But according to tourism entrepreneurs, Nepal does not have alternatives to Chinese tourism’s contributions to Visit Nepal.
“It’s Visit Nepal year and if one source market suffers, the momentum should not stop,” said Ashok Pokhrel, a tourism entrepreneur. “But I don’t think the government has a Plan B.”
China on Sunday morning announced 15 more deaths from the new coronavirus, including one in Shanghai, the first reported so far in the metropolis. Across the country, 688 new cases of the virus were diagnosed on Saturday, bringing the total number of confirmed cases to 1,975.
Since the beginning of the year and the national tourism campaign, Nepal’s tourism industry has already seen a number of high-profile mishaps. Earlier this month, a family of Indian tourists died from suffocation inside a poorly ventilated resort room and a number of South Korean trekkers went missing in the Annapurna area. Politicisation has also prevented the appointment of a new chief at the country’s tourism promotion body, which industry insiders say clearly shows that no one in the country is taking the responsibility to promote tourism.
“The dependency on a single market is not a good strategy, and Nepal seems to have its priorities misplaced,” said tourism entrepreneur Shrestha. “Nepal needs to be able to tell the world that it’s safe here. Otherwise, Visit Nepal is finished.”
Frequently asked questions about the coronavirus outbreak
UPDATED as of August 10, 2020
What is Covid-19?
Covid-19, short for coronavirus disease, is an illness caused by the coronavirus SARS-CoV-2, short for severe acute respiratory syndrome coronavirus 2. Common symptoms of the disease include fever, dry cough, fatigue, shortness of breath and breathing difficulties. In severe cases, the infection can cause pneumonia, severe acute respiratory syndrome, kidney failure and even death.
How contagious is Covid-19?
Covid-19 can spread easily from person to person, especially in enclosed spaces. The virus can travel through the air in respiratory droplets produced when a sick person breathes, talks, coughs or sneezes. As the virus can also survive on plastic and steel surfaces for up to 72 hours and on cardboard for up to 24 hours, any contact with such surfaces can also spread the virus. Symptoms take between two to 14 days to appear, during which time the carrier is believed to be contagious.
Where did the virus come from?
The virus was first identified in Wuhan, China in late December. The coronavirus is a large family of viruses that is responsible for everything from the common cold to Middle East Respiratory Syndrome (MERS) and Severe Acute Respiratory Syndrome (SARS). After an initial outbreak in Wuhan that spread across Hubei province, eventually infecting over 80,000 and killing more than 3,000, new infection rates in mainland China have dropped. However, the disease has since spread across the world at an alarming rate.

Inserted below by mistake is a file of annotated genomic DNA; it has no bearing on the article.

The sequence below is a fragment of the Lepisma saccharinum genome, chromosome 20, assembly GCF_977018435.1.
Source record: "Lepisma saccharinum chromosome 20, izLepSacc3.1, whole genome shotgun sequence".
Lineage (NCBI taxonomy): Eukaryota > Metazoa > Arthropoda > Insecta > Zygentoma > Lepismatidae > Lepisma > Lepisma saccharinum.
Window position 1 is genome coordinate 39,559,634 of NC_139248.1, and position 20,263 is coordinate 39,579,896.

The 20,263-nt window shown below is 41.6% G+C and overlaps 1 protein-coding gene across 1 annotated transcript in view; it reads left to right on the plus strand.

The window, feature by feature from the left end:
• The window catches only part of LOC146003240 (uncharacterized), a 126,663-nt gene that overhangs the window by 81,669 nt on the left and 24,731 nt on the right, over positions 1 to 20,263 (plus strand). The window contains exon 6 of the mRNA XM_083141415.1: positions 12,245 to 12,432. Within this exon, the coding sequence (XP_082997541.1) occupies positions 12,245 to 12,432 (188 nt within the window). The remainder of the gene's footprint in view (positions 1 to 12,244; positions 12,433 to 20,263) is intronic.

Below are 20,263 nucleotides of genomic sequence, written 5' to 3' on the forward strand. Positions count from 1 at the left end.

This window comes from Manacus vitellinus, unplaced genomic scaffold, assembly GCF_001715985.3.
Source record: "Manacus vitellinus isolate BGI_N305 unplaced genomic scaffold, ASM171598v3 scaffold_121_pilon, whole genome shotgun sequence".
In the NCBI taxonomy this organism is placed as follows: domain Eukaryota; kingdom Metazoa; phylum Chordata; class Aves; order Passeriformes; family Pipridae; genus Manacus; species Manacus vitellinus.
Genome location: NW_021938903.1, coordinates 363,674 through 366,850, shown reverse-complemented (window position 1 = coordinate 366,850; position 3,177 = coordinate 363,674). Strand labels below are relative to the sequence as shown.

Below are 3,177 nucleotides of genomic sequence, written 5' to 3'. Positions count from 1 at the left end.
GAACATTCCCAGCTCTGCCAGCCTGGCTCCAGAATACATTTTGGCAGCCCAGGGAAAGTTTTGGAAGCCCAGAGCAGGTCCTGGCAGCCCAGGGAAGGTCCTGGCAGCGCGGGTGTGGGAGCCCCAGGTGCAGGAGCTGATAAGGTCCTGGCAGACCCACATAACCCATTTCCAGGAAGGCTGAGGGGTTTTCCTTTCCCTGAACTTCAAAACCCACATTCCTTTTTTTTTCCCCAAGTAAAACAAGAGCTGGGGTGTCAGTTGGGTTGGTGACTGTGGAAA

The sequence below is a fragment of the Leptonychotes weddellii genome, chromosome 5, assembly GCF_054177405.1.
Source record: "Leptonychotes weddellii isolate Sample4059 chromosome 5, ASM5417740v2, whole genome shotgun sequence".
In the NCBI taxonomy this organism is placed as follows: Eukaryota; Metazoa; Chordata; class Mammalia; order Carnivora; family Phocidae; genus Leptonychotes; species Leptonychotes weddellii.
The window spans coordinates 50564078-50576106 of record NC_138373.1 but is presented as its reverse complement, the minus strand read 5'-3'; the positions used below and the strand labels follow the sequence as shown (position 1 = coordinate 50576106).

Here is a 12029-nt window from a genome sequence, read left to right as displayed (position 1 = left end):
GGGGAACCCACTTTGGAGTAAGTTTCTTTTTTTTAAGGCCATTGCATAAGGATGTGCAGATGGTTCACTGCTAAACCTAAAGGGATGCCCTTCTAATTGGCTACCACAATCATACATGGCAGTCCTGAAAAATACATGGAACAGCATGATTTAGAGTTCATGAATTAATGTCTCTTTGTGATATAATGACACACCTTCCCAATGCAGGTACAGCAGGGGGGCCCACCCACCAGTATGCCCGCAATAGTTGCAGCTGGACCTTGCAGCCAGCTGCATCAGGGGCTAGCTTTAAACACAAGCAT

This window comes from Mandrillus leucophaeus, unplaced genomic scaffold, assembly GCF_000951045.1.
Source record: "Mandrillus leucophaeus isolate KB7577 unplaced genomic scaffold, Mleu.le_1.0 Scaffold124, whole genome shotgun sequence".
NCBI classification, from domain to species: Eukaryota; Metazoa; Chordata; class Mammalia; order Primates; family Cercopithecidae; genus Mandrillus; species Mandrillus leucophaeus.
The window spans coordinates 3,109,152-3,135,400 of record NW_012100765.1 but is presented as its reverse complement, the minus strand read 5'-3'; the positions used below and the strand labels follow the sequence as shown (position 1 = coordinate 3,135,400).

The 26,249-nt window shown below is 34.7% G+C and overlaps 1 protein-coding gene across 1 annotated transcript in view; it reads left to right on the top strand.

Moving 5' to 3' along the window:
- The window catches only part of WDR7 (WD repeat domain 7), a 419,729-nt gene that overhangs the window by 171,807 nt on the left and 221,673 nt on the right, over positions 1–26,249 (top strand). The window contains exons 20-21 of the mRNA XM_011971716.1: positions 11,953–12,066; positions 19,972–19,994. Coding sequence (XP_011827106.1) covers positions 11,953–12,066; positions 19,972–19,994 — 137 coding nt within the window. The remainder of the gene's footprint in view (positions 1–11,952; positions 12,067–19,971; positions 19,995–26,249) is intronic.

What is the current status of Covid-19?
The World Health Organisation has called the ongoing outbreak a “pandemic” and urged countries across the world to take precautionary measures. Covid-19 had spread to 213 countries and infected more than 19,773,447 people with 729,393 deaths and 12,545,567 recoveries. In South Asia, India has reported the highest number of infections at 2,153,010 with 423,379 deaths. While Pakistan has reported 284,121 confirmed cases with 6,082 deaths. Nepal has so far reported 22,972 cases with 75 deaths.
How dangerous is the disease?
The mortality rate for Covid-19 is estimated to be 3.6 percent, but new studies have put the rate slightly higher at 5.7 percent. Although Covid-19 is not too dangerous to young healthy people, older individuals and those with immune-compromised systems are at greater risk of death. People with chronic medical conditions like heart disease, diabetes and lung disease, or those who’ve recently undergone serious medical procedures, are also at risk.
How do I keep myself safe?
The WHO advises that the most important thing you can do is wash your hands frequently with soap and water for at least 20 seconds or use hand sanitizers with at least 60 percent alcohol content. Avoid touching your eyes, nose and mouth with unclean hands. Clean and disinfect frequently used surfaces like your computers and phones. Avoid large crowds of people. Seek medical attention if symptoms persist for longer than a few days.
Is it time to panic?
No. The government has imposed a lockdown to limit the spread of the virus. There is no need to begin stockpiling food, cooking gas or hand sanitizers. However, it is always prudent to take sensible precautions like the ones identified above.